Shou-Ching and I pleased to be blogging at Psychology Today. We join some great writers there, including Dr. Emily Deans and Dr. Kurt Harris, and are looking forward to introducing our ideas to a new audience.

[1] Reader Results: I’m always excited when readers report results. Here are a few from this week.

Naomi has recovered from longstanding digestive troubles:

Hi Paul, I have incredible news, my food intolerances are gone!! I just returned from a trip to India and Nepal, and while on the trip discovered I could eat anything with no reaction. If you recall from my questions in the Q&A section, I had severe histamine intolerance and fructose intolerance. After doing GAPS + buckwheat (but no ferments) for 7-8 months last year, I got worse, but after adding rice, via PHD and supplementing Vit C and D last fall, I felt a lot better, but still had the severe intolerances. I took ivermectin in early December after my stool test indicated the parasite strongyloides, but there was no noticeable change. For the trip to India, my doctor recommended artemisinin, 200 mg 2 x a day for prevention of malaria. I started it 2 weeks before the trip and had 3 days of mild die-off. It took about 2 weeks before I realized I could eat anything. Now that I am home, I cannot wait to add ferments or many of the simple things like tomatoes that I could not tolerate before.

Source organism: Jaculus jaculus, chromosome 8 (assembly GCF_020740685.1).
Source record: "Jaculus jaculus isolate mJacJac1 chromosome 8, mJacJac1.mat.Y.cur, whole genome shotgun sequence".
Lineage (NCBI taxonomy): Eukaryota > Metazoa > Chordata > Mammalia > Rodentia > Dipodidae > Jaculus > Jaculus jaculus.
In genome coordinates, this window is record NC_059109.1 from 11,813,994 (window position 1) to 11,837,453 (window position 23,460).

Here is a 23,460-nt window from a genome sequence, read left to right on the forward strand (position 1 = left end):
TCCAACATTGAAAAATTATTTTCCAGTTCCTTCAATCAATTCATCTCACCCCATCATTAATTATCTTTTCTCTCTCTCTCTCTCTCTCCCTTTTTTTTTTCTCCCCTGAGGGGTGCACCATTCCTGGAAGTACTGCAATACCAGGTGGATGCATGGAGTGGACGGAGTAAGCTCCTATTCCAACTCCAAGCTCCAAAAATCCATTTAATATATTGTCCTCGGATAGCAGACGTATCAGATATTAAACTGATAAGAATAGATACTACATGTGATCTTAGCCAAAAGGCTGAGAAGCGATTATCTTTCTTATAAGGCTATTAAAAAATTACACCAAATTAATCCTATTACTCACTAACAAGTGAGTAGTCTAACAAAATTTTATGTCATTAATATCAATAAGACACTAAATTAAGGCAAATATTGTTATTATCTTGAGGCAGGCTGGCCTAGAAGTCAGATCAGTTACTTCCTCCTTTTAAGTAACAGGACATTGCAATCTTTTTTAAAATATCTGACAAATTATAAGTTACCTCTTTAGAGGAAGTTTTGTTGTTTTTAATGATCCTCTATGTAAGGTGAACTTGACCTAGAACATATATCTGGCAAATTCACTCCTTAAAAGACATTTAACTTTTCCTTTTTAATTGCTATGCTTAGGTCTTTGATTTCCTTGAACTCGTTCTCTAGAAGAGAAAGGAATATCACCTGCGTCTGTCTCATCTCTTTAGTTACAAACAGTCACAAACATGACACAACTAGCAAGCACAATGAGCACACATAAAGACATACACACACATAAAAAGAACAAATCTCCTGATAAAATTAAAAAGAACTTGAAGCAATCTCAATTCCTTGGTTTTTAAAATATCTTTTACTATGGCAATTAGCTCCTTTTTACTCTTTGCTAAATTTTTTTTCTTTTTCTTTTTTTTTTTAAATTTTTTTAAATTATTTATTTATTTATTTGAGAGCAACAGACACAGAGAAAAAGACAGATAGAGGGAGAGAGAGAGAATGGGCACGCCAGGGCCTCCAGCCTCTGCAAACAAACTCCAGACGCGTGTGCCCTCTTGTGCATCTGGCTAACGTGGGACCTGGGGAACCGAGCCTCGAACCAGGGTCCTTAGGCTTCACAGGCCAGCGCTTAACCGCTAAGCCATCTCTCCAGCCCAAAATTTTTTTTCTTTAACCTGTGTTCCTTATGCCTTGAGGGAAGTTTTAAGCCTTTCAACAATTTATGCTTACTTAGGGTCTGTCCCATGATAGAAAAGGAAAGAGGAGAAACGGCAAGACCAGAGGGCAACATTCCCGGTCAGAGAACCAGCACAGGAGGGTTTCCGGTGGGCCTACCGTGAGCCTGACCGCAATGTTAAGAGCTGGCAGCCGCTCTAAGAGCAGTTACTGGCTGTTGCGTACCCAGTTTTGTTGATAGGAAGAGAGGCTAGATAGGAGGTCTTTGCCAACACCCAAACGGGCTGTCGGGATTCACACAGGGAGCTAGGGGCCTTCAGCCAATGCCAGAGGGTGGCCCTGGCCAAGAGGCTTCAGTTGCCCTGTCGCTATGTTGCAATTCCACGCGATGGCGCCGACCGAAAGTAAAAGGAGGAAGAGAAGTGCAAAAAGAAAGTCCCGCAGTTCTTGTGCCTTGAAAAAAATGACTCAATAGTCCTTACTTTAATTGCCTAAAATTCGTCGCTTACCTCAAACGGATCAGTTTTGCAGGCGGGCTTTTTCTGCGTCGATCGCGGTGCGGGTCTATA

I definitely credit PHD as well as your thinking about infection and parasites for helping me. Thank you so much.